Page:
Although Williams attracted the attention and admiration of some of the most notable writers of his day, including T. S. Eliot and W. H. Auden, his greatest admirer was probably C. S. Lewis, whose novel That Hideous Strength  was at the time regarded as entirely inspired by Williams's novels. Williams came to know Lewis after reading Lewis’s recently published study The Allegory of Love ; he was so impressed he jotted down a letter of congratulations and dropped it in the mail. Coincidentally, Lewis had just finished reading Williams’s novel The Place of the Lion  and had written a similar note of congratulations. The letters crossed in the mail and led to an enduring and fruitful friendship. When World War II broke out in 1939, Oxford University Press moved its offices from London to Oxford. Although Williams was reluctant to leave his beloved city, this move did allow him to participate regularly in Lewis’s literary society known as the Inklings. In this setting Williams was able to read (and improve) his final published novel, All Hallows’ Eve , as well as to hear J. R. R. Tolkien read some of his early drafts of The Lord of the Rings  aloud to the group. In addition to meeting in Lewis’ rooms at Oxford, they also regularly met at The Eagle and Child pub in Oxford (better known by its nickname "The Bird and Baby"). During this time Williams also gave lectures at Oxford on John Milton, William Wordsworth, and other authors, and received an honorary M.A. degree. Williams is buried in St Cross Churchyard Oxford: his headstone bears the word "poet", followed by the words 'Under the Mercy', a blessing often used by Williams himself[citation needed].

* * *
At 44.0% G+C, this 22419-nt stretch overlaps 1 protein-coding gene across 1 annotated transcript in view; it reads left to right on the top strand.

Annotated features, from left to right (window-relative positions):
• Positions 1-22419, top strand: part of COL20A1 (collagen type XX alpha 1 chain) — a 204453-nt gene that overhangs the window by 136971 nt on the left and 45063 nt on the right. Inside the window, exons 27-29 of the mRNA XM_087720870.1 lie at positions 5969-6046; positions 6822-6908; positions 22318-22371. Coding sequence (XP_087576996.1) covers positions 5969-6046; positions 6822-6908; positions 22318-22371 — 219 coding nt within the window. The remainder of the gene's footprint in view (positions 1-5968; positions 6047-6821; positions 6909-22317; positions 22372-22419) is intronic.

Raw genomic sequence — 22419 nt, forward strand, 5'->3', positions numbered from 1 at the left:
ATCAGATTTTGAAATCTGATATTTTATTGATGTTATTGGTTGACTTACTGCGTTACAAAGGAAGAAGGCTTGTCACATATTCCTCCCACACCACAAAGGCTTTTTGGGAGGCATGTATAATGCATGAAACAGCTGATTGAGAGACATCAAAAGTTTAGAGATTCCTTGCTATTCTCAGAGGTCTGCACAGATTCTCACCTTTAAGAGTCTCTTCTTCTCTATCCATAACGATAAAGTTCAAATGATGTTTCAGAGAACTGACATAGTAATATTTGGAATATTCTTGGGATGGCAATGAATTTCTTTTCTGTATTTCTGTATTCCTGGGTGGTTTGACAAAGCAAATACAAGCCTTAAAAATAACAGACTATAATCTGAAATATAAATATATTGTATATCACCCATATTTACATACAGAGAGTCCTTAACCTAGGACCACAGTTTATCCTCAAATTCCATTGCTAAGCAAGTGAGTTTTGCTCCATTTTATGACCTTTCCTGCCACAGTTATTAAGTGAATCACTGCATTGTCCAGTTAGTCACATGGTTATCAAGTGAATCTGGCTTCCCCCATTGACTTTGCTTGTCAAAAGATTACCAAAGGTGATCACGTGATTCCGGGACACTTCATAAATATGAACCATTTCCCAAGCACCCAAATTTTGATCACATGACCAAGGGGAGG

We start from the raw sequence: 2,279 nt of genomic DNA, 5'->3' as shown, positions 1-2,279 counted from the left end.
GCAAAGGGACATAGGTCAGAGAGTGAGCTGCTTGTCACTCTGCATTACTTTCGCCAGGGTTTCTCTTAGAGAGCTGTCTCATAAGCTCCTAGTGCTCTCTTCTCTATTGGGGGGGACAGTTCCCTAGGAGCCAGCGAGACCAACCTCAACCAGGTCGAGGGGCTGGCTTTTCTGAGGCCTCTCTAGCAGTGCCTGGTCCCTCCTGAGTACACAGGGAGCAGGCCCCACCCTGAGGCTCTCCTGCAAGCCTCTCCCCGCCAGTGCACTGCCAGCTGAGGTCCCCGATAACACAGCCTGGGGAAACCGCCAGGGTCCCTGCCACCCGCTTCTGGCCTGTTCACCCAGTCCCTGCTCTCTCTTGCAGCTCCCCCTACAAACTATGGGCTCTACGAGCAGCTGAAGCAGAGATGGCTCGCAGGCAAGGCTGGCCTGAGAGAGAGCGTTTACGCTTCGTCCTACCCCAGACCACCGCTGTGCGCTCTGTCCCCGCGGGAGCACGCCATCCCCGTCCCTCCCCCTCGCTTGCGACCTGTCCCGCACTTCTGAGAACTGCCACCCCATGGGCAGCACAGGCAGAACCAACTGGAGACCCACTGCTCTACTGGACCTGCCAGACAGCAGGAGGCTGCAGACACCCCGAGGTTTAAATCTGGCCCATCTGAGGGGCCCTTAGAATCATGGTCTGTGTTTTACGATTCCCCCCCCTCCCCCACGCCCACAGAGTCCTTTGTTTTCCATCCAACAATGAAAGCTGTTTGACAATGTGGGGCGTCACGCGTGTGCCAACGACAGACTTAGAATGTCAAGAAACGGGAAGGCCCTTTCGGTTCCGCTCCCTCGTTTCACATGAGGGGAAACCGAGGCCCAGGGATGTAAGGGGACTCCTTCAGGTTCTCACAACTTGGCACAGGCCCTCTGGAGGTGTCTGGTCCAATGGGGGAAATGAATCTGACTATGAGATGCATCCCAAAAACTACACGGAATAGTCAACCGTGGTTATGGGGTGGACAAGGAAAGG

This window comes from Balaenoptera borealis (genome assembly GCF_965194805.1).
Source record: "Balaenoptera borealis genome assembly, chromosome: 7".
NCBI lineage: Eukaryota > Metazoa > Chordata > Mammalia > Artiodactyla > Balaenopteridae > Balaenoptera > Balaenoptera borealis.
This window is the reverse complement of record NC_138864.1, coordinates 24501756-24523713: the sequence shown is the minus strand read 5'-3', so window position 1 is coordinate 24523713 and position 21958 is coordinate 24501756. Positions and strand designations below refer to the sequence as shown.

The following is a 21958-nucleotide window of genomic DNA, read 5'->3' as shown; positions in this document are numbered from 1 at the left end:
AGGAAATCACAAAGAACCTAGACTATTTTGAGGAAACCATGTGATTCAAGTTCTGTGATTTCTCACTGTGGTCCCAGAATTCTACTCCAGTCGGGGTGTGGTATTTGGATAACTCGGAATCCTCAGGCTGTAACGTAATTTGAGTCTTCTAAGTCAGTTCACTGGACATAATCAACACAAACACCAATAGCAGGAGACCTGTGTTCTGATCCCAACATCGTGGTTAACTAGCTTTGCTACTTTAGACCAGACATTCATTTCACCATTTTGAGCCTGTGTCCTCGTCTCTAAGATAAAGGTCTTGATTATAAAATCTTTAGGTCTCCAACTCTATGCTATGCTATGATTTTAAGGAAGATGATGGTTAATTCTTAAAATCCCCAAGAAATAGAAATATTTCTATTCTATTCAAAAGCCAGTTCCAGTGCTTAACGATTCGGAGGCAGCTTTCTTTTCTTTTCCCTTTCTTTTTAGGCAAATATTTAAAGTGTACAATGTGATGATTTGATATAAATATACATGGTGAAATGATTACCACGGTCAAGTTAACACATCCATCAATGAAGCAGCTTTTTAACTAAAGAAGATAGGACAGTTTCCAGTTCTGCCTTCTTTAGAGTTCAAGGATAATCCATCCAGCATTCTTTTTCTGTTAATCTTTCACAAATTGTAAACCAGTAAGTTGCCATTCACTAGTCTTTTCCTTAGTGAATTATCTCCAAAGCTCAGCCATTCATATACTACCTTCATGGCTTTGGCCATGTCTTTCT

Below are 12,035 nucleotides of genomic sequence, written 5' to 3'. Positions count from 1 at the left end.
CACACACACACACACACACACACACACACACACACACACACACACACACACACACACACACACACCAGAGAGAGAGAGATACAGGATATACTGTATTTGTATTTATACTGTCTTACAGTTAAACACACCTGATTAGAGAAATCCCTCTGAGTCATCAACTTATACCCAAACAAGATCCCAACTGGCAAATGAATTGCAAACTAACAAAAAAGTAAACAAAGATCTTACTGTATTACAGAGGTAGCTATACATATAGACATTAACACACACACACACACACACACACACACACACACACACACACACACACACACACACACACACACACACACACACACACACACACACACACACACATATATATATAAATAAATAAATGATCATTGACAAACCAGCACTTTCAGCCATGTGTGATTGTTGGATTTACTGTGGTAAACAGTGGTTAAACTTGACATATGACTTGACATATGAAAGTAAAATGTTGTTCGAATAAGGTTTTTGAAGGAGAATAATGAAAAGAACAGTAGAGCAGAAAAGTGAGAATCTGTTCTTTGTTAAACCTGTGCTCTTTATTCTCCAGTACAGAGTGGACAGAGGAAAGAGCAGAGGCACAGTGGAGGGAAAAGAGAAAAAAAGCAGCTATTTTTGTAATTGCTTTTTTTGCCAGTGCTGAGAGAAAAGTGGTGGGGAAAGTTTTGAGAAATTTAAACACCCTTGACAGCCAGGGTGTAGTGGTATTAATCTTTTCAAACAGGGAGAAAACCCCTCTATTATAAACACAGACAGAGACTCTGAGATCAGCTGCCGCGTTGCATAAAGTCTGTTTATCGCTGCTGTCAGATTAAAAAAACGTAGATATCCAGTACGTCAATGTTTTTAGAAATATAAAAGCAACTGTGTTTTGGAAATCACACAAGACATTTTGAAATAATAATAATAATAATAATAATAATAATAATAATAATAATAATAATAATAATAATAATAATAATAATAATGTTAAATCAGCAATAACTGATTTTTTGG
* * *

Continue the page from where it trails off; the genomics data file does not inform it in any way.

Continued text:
William's theology[edit]

Williams developed the concept of Co-inherence, described as a theology of romantic love. Co-inherence was a term used to describe the relationship between the human and divine natures of Jesus Christ, and the relationship between the persons of the blessed Trinity. Williams extended the term to include the relationship between God, humanity, and the whole of creation. It is our mutual indwelling: Christ in us and we in Christ, interdependent. Co-inherence is a way of talking about the Body of Christ and the Communion of saints. For Williams, salvation was not a solitary affair. "The thread of the love of God was strong enough to save you and all the others, but not strong enough to save you alone." He proposed an order, Companions of the Co-inherence, who would practice substitution and exchange, living in love-in-God, truly bearing one another's burdens, being willing to sacrifice and to forgive, living from and for one another in Christ.